With that being said, Flagg has had a really good season. At 6’7, he can handle the ball and get to the basket quite well, but he’s also had an issue with turnovers and he’s not much of a shooter (49.6%/29.5%/57.1%). Like Herbert Jones though, he defends and rebounds the ball well enough to outweigh any shortcomings in his game.

Rounding out the starting five are Mahan and Mekowulu. Mahan is a Birmingham native that has had to take on a much larger role than anticipated, but with his ability to shoot (40.7%/36.8%/63.2%), he’s sorely needed in the line-up. Mekowulu is no Robert Williams, but with solid rebounding (14.3% REB%) and blocking (6.4% BLK%) numbers, he’s done a decent job in his senior year trying to fill the gap.

The Bench

GUARD 6’3 Wendell Mitchell (8.7 PPG, 3.7 RPG, 2.6 APG, 1.1 SPG)

GUARD 6’3 John Walker III (5.8 PPG, 3.3 RPG, 1.1 SPG)

GUARD 6’2 Chris Collins (1.3 PPG, 1.4 APG, 1.0 RPG)

POST 6’8 Josh Nebo (7.0 PPG, 5.5 RPG, 2.3 BPG)

A&M does feature an experienced group of guys off of the bench, as all of the above, save Walker, are upperclassmen. Mitchell is a quasi-starter as the sixth man, with his numbers an playing time being very similar to Chandler’s. Walker is probably the most efficient, but not necessarily the best, shooter on the team (58.5%/40.0%/85.0%), so that’s something to keep an eye on. Nebo has given the Aggies a formidable defensive presence in the post (team-best 93.7 DRtg and 15.7% BLK%), though the fact that he and Mekowulu are essentially the entirety of the post play for A&M this year just shows how far the Aggies have fallen off from the team that bullied North Carolina around all game long in last season’s upset win over the Tar Heels in the NCAA Tournament.

Three Keys to Victory

  1. Make A&M Earn All of Their Points. Texas A&M is a poor shooting team. They are 329th in the country in 3P% (29.5%) and, outside of Mitchell and Walker, not much better from the free throw line. I know it seems like every time Alabama plays a team like this and I mention it in this section, the opponent ends up having a huge night from the perimeter (LSU, for example), but you have to expect that to regress to the mean at some point, right? The point is, A&M makes it hard enough on themselves to score, so Alabama needs to tighten up defensively and prevent the Aggies from getting any easy buckets. If Alabama can keep A&M’s guards (and Flagg) out of the lanes, it could be a long night for the visiting team.
  2. Clean Up on the Boards. What used to be one of the country’s finest front-courts has turned into one of the SEC’s worst rebounding teams. Alabama has still only lost the rebounding battle once this season, and they shouldn’t come close to changing that fact this Saturday. There are a number of paths to victory for the Tide this weekend, but even if Alabama is having a bad shooting night (possible) and turning the ball over too much (probable), as long as they make A&M work for anything offensively and clean up the glass the way they should, this should be a workman-like performance for the Tide.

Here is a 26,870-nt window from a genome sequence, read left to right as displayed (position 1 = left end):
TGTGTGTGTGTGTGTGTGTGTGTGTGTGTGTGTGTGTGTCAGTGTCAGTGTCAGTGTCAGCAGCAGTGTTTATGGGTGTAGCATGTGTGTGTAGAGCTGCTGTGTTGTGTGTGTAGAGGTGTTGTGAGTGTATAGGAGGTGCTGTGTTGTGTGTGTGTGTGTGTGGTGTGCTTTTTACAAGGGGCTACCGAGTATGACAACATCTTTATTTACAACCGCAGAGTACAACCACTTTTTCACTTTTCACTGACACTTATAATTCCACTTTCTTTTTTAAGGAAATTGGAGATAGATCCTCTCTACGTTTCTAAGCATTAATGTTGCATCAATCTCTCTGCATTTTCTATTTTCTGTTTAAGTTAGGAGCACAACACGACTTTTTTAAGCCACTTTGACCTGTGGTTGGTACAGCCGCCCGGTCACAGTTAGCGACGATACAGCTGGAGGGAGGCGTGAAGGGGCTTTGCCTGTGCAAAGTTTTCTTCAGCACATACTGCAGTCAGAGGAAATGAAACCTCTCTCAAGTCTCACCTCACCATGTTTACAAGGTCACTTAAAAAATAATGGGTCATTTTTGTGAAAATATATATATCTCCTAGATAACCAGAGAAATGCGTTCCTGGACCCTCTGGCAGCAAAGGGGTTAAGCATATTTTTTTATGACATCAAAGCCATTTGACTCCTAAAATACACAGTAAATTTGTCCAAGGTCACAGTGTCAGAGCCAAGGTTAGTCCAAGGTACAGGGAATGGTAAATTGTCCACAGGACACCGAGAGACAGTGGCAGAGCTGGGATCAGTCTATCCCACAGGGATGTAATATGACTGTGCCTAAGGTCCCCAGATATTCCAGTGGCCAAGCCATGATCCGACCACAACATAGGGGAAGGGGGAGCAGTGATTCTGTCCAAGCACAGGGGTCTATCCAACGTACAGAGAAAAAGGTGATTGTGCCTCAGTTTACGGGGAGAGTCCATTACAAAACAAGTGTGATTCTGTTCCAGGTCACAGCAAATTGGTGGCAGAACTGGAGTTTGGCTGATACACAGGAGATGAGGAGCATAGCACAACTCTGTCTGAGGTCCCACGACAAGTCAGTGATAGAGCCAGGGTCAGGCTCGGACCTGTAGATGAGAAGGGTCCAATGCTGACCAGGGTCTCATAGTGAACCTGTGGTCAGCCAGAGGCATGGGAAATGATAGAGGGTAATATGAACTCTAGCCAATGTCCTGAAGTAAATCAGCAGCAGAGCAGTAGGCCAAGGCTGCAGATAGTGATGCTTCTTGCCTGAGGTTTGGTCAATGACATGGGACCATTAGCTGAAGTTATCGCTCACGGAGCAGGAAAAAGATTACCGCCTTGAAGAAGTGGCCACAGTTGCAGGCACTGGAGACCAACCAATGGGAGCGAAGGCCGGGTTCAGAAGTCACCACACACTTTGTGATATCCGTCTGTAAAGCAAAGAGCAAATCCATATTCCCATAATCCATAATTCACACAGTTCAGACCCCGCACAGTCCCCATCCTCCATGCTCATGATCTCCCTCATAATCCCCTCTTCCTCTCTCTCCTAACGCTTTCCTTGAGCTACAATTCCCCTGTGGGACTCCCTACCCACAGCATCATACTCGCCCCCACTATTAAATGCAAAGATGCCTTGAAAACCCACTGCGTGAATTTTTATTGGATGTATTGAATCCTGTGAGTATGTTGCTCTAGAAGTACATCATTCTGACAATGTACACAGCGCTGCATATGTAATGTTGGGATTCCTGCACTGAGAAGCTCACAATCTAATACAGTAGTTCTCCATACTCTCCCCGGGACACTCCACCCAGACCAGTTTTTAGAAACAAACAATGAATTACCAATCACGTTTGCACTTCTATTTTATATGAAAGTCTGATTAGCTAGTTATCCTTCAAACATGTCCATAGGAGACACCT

3. Get Alex Reese Involved. The second year stretch-four has been really solid for Alabama this season, and he needs to see more playing time. He’s not really a great match-up defensively or on the glass against teams like Kentucky and LSU who can play multiple bigs at the same time, but against a team like Texas A&M? He needs to play a lot of minutes. His range from the field and ability to knock down free throws makes him a valuable asset, especially in a game where the Tide just need to take care of business.

With a daunting schedule still ahead of Alabama, they really need to take care of business at home on Saturday against a team that almost assuredly will be playing on the opening Wednesday of the SEC Tournament. A loss to A&M would essentially undo all of the goodwill built up from the previous home game against Kentucky. However, the fight the Tide showed in the second half against LSU revealed that this experienced group has a lot of heart and a lot of patience to get the job done.

That’s exactly what needs to be done in Tuscaloosa on Saturday. Clock in, put your hard-hats on, take care of business, and get out of there at 2-1 in conference play.

The game will tip-off at 2:30 CST and will be televised by the SEC Network.